The Church’s faith in the Eucharist is one with her faith in Christ. If her faith in the Eucharist could be destroyed, her faith in Christ would collapse, and ultimately the Church itself would be destroyed. But the Church knows that the Holy Spirit will never allow this to happen, for Christ has guaranteed that the Church will remain until he returns in glory to judge the living and the dead. So. it was the Holy Spirit who worked through Pope Urban IV in 1264, through the Council of Trent four hundred years later, and continues to secure this faith through the teaching of the Church today. The Church and the Spirit work to secure the faith of the little ones Jesus so loves, to enable them, us, to hold on to the faith of the Church in the midst of the turmoil that is always erupting around the true doctrine of the Eucharist.

    Today, religion polls tell us that since the middle of the 20th century a massive loss of faith has occurred among Catholics concerning the Real Presence of Christ in the Eucharist. Some polls say that only about 30% of Catholics today say they believe that Christ is really present In the Eucharist. If those numbers are correct – and while I certainly don’t believe they reflect the faith of those who actually attend Mass faithfully – nonetheless, they suggest that the Church in this Country is truly in big trouble given the loss of faith of many Catholics. Again, there can be no true Catholicism without Catholicism’s faith in the Eucharist. Thus the true doctrine of the Eucharist surely has to be the main concern of the new evangelization efforts of the Church as we continue in the Third Millennium.

    How this loss of faith has come about is difficult to understand. But perhaps one of the doubtless multiple causes of this loss of faith has to be the great decline in Mass attendance in our time. How does anyone hold on to faith in this difficult truth once one stops attending Mass on Sundays? How could anyone truly believe for long that Christ becomes truly present in the Mass, truly feeds us with his very being as the God-man, and yet not think it was the most urgent and glorious thing we do when we share in the Eucharistic sacrifice and banquet? Absence does not make one’s faith grow deeper, but surely kills it over time. One might suggest that the lack of faith preceded the regular absence from Mass, and that may be true as well, but I think that the large scale loss of faith suggests the opposite for our age.’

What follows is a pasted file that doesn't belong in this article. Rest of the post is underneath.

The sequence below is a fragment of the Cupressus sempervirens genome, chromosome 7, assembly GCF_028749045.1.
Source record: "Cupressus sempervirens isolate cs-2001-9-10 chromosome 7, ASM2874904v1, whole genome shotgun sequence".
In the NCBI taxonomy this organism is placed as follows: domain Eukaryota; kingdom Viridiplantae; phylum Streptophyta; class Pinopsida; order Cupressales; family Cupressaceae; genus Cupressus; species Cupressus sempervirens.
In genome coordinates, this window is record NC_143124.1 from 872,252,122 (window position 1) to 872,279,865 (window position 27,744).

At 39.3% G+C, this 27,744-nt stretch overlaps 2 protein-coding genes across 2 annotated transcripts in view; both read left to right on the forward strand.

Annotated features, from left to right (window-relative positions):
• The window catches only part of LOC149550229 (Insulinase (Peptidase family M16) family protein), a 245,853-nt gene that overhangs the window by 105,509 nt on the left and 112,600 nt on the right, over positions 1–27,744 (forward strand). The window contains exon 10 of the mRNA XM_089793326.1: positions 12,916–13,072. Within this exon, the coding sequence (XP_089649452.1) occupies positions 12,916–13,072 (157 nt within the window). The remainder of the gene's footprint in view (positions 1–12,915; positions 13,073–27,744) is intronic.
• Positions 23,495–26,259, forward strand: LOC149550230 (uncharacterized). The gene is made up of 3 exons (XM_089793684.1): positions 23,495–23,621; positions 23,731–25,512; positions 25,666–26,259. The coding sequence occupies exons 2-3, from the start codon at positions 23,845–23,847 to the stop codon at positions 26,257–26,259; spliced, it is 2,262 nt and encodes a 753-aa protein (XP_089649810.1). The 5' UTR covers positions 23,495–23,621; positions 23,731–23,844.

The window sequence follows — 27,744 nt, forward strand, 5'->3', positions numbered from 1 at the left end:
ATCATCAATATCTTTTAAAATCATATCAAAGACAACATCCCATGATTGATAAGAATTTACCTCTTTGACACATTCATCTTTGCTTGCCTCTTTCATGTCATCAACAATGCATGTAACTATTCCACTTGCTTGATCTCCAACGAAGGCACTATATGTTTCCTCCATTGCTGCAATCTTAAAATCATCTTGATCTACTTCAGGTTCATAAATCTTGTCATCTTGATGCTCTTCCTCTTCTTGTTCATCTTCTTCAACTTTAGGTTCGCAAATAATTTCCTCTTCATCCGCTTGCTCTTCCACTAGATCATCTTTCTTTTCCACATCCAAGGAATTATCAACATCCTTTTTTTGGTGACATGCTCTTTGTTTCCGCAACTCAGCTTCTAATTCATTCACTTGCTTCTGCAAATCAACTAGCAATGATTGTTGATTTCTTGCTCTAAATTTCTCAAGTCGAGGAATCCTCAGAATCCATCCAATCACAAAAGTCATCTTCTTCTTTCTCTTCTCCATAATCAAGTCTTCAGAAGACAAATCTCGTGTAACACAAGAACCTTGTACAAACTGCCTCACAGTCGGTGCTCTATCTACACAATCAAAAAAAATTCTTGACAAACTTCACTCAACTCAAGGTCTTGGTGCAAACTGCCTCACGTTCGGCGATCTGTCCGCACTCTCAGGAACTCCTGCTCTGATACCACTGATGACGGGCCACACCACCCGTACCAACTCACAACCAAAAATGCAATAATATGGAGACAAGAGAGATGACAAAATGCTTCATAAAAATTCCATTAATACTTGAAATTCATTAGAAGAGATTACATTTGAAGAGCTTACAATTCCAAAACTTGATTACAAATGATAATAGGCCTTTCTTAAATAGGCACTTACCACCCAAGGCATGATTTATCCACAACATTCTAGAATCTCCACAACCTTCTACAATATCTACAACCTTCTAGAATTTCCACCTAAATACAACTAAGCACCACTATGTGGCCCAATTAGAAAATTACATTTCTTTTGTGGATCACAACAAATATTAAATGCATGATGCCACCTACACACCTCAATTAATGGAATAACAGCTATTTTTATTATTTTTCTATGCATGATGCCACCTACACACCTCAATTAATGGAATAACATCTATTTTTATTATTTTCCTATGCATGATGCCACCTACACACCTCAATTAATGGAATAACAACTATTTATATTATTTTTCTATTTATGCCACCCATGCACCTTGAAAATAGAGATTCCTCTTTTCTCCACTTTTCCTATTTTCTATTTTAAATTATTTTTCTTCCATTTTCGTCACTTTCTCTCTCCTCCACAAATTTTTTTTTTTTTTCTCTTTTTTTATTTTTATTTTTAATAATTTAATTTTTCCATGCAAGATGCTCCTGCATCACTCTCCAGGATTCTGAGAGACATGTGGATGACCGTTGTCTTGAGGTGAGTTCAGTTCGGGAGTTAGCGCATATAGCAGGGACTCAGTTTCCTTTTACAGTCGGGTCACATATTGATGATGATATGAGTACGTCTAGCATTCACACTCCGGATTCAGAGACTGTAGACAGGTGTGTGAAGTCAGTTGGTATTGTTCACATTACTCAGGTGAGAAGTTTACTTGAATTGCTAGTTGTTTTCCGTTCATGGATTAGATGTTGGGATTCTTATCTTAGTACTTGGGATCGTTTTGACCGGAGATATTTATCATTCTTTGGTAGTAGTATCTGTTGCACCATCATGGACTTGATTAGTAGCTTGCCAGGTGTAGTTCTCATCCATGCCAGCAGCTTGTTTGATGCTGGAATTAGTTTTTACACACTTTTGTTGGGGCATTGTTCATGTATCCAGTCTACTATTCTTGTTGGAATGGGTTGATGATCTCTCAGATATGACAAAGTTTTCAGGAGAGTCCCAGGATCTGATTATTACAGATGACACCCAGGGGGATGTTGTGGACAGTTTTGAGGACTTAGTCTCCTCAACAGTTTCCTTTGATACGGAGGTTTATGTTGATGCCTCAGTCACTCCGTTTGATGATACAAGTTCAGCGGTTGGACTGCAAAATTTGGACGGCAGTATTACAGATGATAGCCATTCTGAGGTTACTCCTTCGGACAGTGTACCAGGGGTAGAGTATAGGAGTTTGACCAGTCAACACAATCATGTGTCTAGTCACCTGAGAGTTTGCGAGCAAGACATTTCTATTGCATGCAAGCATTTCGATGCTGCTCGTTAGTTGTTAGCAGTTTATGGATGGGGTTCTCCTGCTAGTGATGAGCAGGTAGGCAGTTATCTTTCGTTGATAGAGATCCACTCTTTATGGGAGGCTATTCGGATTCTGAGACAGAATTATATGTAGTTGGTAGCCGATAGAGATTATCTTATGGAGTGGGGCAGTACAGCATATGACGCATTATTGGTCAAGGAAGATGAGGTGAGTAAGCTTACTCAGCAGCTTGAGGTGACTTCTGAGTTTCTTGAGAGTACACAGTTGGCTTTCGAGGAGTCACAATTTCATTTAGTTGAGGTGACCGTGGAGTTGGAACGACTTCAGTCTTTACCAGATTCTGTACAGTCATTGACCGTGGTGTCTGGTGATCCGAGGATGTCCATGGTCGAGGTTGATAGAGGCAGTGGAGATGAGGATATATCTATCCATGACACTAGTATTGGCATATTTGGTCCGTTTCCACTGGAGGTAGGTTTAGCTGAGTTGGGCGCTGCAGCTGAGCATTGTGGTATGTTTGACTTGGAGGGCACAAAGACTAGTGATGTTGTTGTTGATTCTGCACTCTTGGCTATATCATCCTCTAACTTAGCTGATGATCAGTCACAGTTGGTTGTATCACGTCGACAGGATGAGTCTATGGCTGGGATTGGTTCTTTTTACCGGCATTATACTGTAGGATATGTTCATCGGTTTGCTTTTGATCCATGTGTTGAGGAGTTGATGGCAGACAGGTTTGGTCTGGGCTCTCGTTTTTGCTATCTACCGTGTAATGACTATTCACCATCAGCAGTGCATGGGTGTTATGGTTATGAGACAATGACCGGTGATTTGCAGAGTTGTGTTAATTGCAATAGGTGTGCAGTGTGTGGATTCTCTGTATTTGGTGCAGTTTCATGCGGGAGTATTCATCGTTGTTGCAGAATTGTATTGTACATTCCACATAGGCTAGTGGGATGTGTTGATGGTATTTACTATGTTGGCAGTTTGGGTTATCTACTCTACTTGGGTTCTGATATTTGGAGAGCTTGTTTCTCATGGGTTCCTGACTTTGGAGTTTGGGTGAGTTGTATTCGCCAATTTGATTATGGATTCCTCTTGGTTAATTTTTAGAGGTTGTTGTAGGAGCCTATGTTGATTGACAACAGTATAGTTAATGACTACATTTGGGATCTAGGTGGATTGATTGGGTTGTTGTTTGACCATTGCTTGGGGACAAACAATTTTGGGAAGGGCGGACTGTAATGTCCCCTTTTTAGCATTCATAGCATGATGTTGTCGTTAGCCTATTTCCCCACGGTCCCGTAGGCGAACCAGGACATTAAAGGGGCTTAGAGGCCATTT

Likewise, the loss of faith in the moral teaching of the Church had to contribute to this massive decline in Eucharistic faith. For such Catholics not only stop going to Church – which erodes faith in the Eucharist over time – but, since faith is a seamless garment, their loss of faith in the moral teaching of the Church surely contributes to their loss of faith in the even harder doctrinal teachings of the Church as well. If one no longer believes in the perennial moral teachings of the Church, why would one believe in the equally perennial doctrines like the Eucharist?

    Finally, even lesser factors can gradually contribute to the erosion of faith of those who continue to go to Mass, for instance, the extreme casualness or carelessness with which so many Catholics today approach the celebration of the Eucharist. If Christ is really and truly present in the Mass, if it is really His Saving Sacrifice that is being offered to God, and if it is really his Body and Blood we receive in Communion, how can a believer be careless about this most sacred and most sublime mysteries of our faith? I often wonder if people who are so casual about being late for Mass and leaving early, often right after receiving Communion, realize how this can undermine their faith over time. Or when people come to the Divine liturgy dressed so casually, as if they were going to the beach, or when people sit and talk to each other during the liturgy, does this not affect their faith over time? If one really believes that Jesus Himself is here celebrating His sacrificial Banquet with us, sharing his sacred body and blood with us, does how we dress and behave not have implications for our faith?

Corpus Christi is a great feast, a great Church celebration of her greatest sacrament, and it can also be a wake up call for all of us. This Feast proclaims the most important doctrine for our practical life as a Christian. The Holy Eucharist is the key to our salvation, to Eternal life. We cannot afford to allow our faith in any way to be undermined in this greatest of sacraments. On the contrary, our faith must grow through the years, until the Eucharist becomes the very center of our existence. Whatever will help our faith must be pursued, and whatever might in any way undermine it must be corrected. That is true of our whole life, but especially of our life of faith.


Categories: Homilies